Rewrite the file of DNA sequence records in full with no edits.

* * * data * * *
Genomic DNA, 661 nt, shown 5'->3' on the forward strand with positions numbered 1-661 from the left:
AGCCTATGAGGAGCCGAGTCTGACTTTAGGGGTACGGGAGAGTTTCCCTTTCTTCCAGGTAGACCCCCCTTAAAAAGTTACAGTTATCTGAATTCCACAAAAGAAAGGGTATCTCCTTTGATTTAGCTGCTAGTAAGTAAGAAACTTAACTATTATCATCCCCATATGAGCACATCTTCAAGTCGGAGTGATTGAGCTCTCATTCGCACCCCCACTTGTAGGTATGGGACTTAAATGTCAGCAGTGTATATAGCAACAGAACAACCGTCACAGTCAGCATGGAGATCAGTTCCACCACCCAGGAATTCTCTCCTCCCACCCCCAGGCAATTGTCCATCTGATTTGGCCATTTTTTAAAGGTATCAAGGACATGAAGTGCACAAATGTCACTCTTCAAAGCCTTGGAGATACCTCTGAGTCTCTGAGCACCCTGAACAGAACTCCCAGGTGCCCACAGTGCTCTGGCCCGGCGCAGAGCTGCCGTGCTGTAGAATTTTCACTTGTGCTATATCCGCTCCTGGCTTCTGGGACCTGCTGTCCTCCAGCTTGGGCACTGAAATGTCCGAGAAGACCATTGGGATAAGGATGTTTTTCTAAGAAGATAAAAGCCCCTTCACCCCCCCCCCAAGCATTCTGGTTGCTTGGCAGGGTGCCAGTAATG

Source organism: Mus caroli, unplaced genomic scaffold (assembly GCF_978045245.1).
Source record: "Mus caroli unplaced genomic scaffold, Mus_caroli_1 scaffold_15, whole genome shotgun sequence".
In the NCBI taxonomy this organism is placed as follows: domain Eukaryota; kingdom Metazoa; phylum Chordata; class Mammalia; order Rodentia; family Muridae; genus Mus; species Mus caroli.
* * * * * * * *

Genomic DNA, 661 nt, shown 5'->3' on the forward strand with positions numbered 1-661 from the left:
AGCCTATGAGGAGCCGAGTCTGACTTTAGGGGTACGGGAGAGTTTCCCTTTCTTCCAGGTAGACCCCCCTTAAAAAGTTACAGTTATCTGAATTCCACAAAAGAAAGGGTATCTCCTTTGATTTAGCTGCTAGTAAGTAAGAAACTTAACTATTATCATCCCCATATGAGCACATCTTCAAGTCGGAGTGATTGAGCTCTCATTCGCACCCCCACTTGTAGGTATGGGACTTAAATGTCAGCAGTGTATATAGCAACAGAACAACCGTCACAGTCAGCATGGAGATCAGTTCCACCACCCAGGAATTCTCTCCTCCCACCCCCAGGCAATTGTCCATCTGATTTGGCCATTTTTTAAAGGTATCAAGGACATGAAGTGCACAAATGTCACTCTTCAAAGCCTTGGAGATACCTCTGAGTCTCTGAGCACCCTGAACAGAACTCCCAGGTGCCCACAGTGCTCTGGCCCGGCGCAGAGCTGCCGTGCTGTAGAATTTTCACTTGTGCTATATCCGCTCCTGGCTTCTGGGACCTGCTGTCCTCCAGCTTGGGCACTGAAATGTCCGAGAAGACCATTGGGATAAGGATGTTTTTCTAAGAAGATAAAAGCCCCTTCACCCCCCCCCCAAGCATTCTGGTTGCTTGGCAGGGTGCCAGTAATG

Source organism: Mus caroli, unplaced genomic scaffold (assembly GCF_978045245.1).
Source record: "Mus caroli unplaced genomic scaffold, Mus_caroli_1 scaffold_15, whole genome shotgun sequence".
In the NCBI taxonomy this organism is placed as follows: domain Eukaryota; kingdom Metazoa; phylum Chordata; class Mammalia; order Rodentia; family Muridae; genus Mus; species Mus caroli.